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Three Entrepreneurial Lessons I Relearned at Naya

There I was, enjoying my morning espresso on a random morning in March 2022 when my phone rang.

Ugh, an unknown number. I hate unknown numbers. Should I pick it up? Don’t really want to— just focus on the coffee. Ah, screw it, I might as well just answer…

-“Hello, this is Fede.”

-“Hi there, my name is Victoria. I’m a student at the NTNU School of Entrepreneurship. You don’t know me, but I’ve heard a lot about you.”

Her voice was bubbly, full of childlike enthusiasm. I could sense a bit of nerves, too.

She continued:

-“I think you can help my co-founder, Eirin, and I launch Naya, our social startup in India.”

What badass girls!

I was smitten — and the rest is history.

Entrepreneurship Lesson # 1: You need not go at it alone so reach out and connect with people who might be able to help your mission, even if you don’t know them. Nine times out of ten, you’ll flatter them. I know I was.

Soon after this short call, the three of us began meeting routinely and jelled quickly. During one of our first pow-wows, we massaged NAYA’s mission, which eventually became: to accelerate dignified employment worldwide, through developing people and technology.

Eirin quickly explained though, that during the very early days, technology wasn’t part of the equation. She had traveled to Dehradun in Northern India for charity work in 2017 and had met several women living in the Bindal slum who had made a powerful impression on her. They were resilient and strong yet faced seemingly insurmountable challenges.

She had a deep yearning to help and felt that dignified work would be a good place to start. What kind of work, though, was still to be determined. At first, she focused on handicrafts, teaching them how to knit woolen socks and make bracelets to sell on Facebook. She quickly realized that this strategy lacked scalability. After a couple of months, she left India disappointed but not completely dissuaded.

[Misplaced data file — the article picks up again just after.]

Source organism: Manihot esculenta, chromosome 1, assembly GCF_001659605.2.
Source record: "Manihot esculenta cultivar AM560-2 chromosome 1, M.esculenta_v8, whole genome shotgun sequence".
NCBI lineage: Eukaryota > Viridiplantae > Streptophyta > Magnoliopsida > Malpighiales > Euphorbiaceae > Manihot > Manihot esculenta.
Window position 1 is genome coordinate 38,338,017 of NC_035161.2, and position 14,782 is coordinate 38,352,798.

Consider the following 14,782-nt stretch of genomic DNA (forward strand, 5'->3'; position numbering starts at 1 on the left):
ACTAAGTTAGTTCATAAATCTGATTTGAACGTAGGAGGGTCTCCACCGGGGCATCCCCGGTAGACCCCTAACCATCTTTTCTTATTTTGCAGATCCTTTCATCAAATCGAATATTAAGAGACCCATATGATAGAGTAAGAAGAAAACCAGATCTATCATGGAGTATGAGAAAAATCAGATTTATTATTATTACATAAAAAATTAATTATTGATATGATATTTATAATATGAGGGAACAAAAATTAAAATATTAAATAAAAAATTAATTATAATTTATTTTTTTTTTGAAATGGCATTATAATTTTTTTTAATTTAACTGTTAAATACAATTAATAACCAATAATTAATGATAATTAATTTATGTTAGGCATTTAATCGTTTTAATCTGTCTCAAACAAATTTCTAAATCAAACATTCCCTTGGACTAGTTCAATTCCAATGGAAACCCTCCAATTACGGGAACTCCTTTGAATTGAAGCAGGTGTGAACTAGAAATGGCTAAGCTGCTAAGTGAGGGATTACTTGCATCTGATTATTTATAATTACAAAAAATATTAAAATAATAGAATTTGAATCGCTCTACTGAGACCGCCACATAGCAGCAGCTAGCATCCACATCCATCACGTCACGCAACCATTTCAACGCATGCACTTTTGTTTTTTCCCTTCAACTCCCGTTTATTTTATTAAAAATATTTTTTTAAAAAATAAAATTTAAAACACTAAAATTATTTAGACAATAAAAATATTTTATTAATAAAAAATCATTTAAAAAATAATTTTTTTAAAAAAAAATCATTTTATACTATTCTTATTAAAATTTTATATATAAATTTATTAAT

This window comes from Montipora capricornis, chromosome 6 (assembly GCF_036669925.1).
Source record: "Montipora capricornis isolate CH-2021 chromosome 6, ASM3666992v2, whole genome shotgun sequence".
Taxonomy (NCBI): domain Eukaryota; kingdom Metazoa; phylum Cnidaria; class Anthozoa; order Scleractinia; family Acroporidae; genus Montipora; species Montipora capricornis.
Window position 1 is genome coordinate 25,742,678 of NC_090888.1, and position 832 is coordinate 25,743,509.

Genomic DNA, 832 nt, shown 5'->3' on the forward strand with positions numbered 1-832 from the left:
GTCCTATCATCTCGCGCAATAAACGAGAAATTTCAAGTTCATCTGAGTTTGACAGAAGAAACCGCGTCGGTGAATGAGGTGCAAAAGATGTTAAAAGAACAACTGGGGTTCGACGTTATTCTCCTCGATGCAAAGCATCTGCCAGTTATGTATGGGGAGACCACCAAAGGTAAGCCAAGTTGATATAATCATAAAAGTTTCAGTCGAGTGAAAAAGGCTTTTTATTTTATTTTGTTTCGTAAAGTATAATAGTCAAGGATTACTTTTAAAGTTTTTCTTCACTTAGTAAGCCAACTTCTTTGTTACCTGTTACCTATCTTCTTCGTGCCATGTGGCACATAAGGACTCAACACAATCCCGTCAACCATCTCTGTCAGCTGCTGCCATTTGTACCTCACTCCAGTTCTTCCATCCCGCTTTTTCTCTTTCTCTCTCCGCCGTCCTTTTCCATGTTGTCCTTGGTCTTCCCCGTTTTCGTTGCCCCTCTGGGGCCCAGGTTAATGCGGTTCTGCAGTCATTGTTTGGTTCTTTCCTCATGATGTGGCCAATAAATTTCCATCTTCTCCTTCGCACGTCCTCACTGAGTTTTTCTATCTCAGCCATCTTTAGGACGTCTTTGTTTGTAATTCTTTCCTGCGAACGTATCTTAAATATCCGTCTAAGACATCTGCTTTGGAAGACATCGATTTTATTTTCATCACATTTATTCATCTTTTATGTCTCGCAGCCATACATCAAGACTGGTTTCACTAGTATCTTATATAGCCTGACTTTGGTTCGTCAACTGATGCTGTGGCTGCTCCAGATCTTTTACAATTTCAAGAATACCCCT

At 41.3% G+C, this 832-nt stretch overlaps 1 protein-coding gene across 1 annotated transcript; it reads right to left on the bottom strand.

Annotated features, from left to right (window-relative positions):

Eirin went back to her university work but couldn’t get the women she had met in India out of her head. She stubbornly tossed around different approaches. She decided to go back to India to try a new approach: to establish a clothing brand and production house. Despite devoting nearly three years to this pursuit, she could not shake a growing sense of dissonance. The fashion industry felt like a bad fit, failing to resonate with her core vision of empowering women.

It wasn’t until an ideation session with Victoria, whom she would meet in 2021, that they landed on digital labeling services as a form of dignified—and scalable—employment.

Entrepreneurship Lesson # 2: Resilience is not about bouncing back. It’s about bouncing forward. Growth from setbacks and failures—and having the required stick-to-itiveness—is the stuff of great innovators.

During one of our long breakfasts together, I asked Eirin and Victoria the cliched yet still important question any advisor worth his salt would ask:

— “Why do you really want to launch NAYA? What’s truly driving you?”

Victoria quickly leaned forward with a twinkle in her eye. Right when she was about to say something, she hesitated and became somber. A tear slowly rolled down her cheek. And then another, and another. Her voice cracked:

— “There’s nothing that drives me more…”

She paused and took a couple of deep breaths.

— “than to offer real opportunities to thrive to those who’ve been left behind.”

I was caught off guard. It really wasn’t what she said that shook me. It was how she said it. There was a profoundness to it, a real conviction, that I wasn’t expecting from a twenty-three-year-old.

Her upper lip shook as she continued:

— “My purpose is not only to help a handful of women. I want to empower millions.”

Eirin quickly turned to her. They looked at each other for a short while, smiled peacefully and embraced.

As I sat on the opposite side of the restaurant table, failing miserably to hold back my tears, I thought to myself:

I am 100-fu**ing-percent in.

A couple of weeks later I became NAYA’s first investor.

Entrepreneurship Lesson # 3: Vulnerability and authenticity are your superpowers. Being utterly raw and speaking from the heart when it matters…really matters.



Insights from Our Investor

Federico Lozano
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